Dirtbag Trail Runners: The Bryce Canyon 50 Miler

Dirtbag trail runner home for 4 days
Our dirtbag trail runner home for 4 days

We arrived in Las Vegas on Thursday, backpacks and duffle bags in tow.  We were there to pick up a camping van that would be our home for the next four nights, taking us through Nevada, Arizona, and Utah. Ultimately landing at Bryce Canyon to run one of the most beautiful races in North America.

For us, this was more than a race, it was an adventure in dirtbag trail running.

We arrived at a non-descript office park across the street from apparently the largest strip club in Vegas, home of Escape Camper Vans. Our sweet ride (no other word for it) was all we had hoped. A cargo van from 2009 converted into a camper with bed, sofa, table, sink, stove, small frig, utensils, plates, cups and two camping chairs. Other than the missing visor and the constant shaking when we drove, we had no complaints.

On the road we made our way through Zion national park, which was stunning, and then onto Bryce.

Zion! This is a real place in nature. Seriously.
Zion! This is a real place in nature. Seriously.

We parked our new home-on-wheels at Ruby’s Inn, which was both the host hotel/campground and quite possibly the monopoly owner of all things in Bryce Canyon City. Located before the entrance to Bryce Canyon, Ruby’s Inn and all that surround it are kind of strange. It’s like a fake old town and a really really really busy general store, gift shop, hotel, and campground. There is nowhere good to eat (trust me, Yelp ain’t gonna help) and there are so many people it’s a bit obnoxious. I guess when I think of visiting a beautiful national park, this isn’t what I have in mind.  The entrance town to Zion, for the record, is much nicer.

That said, our campsite was perfectly fine. Picnic table. Nice fire pit. Not too close to the people around us. The park rangers and volunteers were kind and helpful and the general store had all the supplies we (and the other runners) forgot. As a convenient bonus, the shuttle to Bryce Canyon Park runs just across the street.

Chillin' at Ruby's Inn campsite
Chillin’ at Ruby’s Inn campsite

If you want good food we suggest Clarke’s restaurant around 7 miles away in Tropic. We ate breakfast there twice. It was inexpensive and tasty. If you want good coffee, you won’t find it at Ruby’s Inn. Instead, enjoy a great espresso at the Bryce Canyon Coffee Co, also in Tropic.

The pre-race meeting gave you everything you needed to know. The race director clearly loves the area and was so passionate that it was contagious. Exhilarating.

  • “You 50-milers will see in one day what it takes hikers to see in a week.”
  • “Look up. Walk to the edge. Take pictures. It’s worth it. So you take 5 minutes longer. Who cares.”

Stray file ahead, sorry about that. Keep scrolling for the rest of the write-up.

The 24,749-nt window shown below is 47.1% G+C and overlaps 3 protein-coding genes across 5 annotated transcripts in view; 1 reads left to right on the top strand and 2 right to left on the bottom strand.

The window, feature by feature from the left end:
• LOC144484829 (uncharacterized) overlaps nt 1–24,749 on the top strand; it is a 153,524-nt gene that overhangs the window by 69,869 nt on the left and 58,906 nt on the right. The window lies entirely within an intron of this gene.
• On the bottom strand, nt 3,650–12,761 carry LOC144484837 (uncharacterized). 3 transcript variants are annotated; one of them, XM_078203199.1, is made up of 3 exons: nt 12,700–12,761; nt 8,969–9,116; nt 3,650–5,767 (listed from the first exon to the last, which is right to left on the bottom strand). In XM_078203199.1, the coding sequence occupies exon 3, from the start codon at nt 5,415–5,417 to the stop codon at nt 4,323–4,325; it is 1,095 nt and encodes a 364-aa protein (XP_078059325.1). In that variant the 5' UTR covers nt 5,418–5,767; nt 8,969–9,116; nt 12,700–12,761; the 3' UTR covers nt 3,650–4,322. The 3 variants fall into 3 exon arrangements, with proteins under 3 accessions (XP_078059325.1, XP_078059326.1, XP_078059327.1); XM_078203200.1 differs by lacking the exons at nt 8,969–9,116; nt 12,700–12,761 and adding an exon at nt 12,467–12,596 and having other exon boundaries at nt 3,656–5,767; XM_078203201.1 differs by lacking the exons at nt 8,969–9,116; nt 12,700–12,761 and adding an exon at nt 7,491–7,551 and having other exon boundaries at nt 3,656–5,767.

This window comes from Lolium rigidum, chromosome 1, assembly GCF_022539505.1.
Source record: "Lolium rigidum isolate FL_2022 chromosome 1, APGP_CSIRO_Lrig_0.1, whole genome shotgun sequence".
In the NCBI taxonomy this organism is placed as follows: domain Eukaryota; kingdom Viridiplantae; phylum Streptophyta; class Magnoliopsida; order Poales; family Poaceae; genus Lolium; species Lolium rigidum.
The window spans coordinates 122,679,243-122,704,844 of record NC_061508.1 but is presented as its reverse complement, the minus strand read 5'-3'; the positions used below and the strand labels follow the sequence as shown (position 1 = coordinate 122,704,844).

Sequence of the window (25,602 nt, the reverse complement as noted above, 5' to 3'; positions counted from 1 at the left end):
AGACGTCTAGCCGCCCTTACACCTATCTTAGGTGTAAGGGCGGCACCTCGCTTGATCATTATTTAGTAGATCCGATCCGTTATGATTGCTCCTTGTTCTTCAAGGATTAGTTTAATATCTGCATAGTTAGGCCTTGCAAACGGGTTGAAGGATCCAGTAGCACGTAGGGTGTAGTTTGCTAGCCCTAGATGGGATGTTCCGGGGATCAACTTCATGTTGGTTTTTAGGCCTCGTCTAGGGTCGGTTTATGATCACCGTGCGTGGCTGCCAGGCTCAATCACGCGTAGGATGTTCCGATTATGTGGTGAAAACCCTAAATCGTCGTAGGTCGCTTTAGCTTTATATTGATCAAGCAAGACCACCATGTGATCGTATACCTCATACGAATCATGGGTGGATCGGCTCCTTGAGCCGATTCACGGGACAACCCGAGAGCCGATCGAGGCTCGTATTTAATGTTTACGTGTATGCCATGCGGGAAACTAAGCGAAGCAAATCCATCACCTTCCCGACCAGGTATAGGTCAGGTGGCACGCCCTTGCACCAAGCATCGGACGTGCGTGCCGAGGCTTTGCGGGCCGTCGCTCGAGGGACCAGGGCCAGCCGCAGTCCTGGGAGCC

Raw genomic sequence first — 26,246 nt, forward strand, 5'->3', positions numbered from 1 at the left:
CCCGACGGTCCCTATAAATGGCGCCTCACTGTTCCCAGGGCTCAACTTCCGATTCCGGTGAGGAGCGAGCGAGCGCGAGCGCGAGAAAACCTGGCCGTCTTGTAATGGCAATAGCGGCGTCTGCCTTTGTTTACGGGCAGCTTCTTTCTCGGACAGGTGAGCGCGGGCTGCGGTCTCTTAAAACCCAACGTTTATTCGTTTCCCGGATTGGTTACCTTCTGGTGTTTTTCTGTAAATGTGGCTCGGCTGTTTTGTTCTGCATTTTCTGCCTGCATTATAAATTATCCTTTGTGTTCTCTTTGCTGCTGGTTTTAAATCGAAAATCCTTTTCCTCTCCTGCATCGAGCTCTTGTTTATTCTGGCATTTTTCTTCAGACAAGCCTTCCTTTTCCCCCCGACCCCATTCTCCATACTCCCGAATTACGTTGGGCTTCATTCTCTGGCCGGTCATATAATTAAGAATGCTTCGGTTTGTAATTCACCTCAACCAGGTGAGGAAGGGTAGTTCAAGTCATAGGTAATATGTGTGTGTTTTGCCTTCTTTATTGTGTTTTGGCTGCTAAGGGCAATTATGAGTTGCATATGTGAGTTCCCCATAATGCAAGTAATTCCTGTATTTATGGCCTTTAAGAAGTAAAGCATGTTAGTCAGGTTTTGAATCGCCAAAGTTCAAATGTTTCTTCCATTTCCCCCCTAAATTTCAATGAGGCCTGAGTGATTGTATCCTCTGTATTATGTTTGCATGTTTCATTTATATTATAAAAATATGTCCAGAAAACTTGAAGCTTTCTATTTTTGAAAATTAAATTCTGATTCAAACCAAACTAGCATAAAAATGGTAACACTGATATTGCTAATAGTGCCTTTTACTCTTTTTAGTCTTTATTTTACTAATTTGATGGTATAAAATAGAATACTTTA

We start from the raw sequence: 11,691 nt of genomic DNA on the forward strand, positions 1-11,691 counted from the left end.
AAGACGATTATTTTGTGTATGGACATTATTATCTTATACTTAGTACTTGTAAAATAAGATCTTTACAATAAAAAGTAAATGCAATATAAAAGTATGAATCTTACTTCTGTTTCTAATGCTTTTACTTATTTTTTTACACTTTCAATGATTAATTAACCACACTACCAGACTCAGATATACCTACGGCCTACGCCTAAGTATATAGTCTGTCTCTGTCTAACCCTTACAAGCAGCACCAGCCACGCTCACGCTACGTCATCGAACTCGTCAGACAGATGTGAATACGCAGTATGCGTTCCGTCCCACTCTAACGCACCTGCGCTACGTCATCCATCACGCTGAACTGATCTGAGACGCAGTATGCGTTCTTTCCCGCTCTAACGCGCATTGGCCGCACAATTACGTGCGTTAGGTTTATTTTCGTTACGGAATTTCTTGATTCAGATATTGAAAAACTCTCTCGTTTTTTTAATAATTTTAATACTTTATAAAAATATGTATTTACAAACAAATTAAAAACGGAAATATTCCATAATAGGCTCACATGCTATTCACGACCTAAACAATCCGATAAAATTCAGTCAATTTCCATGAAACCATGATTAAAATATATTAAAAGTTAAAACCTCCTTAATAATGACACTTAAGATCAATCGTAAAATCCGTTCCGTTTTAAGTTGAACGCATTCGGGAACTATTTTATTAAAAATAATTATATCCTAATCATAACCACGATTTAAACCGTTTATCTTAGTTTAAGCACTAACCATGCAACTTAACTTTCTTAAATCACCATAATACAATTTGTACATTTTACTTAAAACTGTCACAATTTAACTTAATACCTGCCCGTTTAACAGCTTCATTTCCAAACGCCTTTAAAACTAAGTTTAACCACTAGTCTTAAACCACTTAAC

The optional pre-race meeting
The optional pre-race meeting

I’d like to pause for a moment to acknowledge how patient the RDs were with dumb questions. For example, one exchange went like this …and the RD had not an ounce of annoyance in his voice at all. Zen master.

  • Runner: “What are the cut offs at each aid station?” 
  • RD: “All the information is online at our website for every distance and every aid station.”
  • Runner: “I didn’t print that out.”
  • RD: “You can get it online.”
  • Runner: “My phone doesn’t have service.” 
  • My boyfriend (to just me): “Then why do you have a bluetooth device in your ear?”
  • RD: “There is an internet cafe right over there in the general store and you can connect.”

#newperson #highmaintenance

Anyway, check in, pre-race, shirts, hats, pizza dinner the night before, shuttles, instructions, website, all excellent.

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Pre-race prep in our home away from home

Our one complaint, and it’s an important one, was the lack of food and water at the aid stations. They simply didn’t have enough of anything. They ran out of water and electrolyte, and the food options were limited. Even the standards seemed to be missing by the time we hit each one: no potatoes, very few PB&Js, no salt, a little fruit but not much. At one aid station Scott (my boyfriend and adventure partner) had to refill both the water and the electrolyte for all the runners. There was nothing left in the multi-gallon containers and no volunteers to be found at that moment so he just figured it out and refilled for everyone.

A friend of ours, who finished 4 hours before us, had the same issues so I don’t think it was just because we were slow.

Food and water aside, the rest of the event was pretty unforgettable.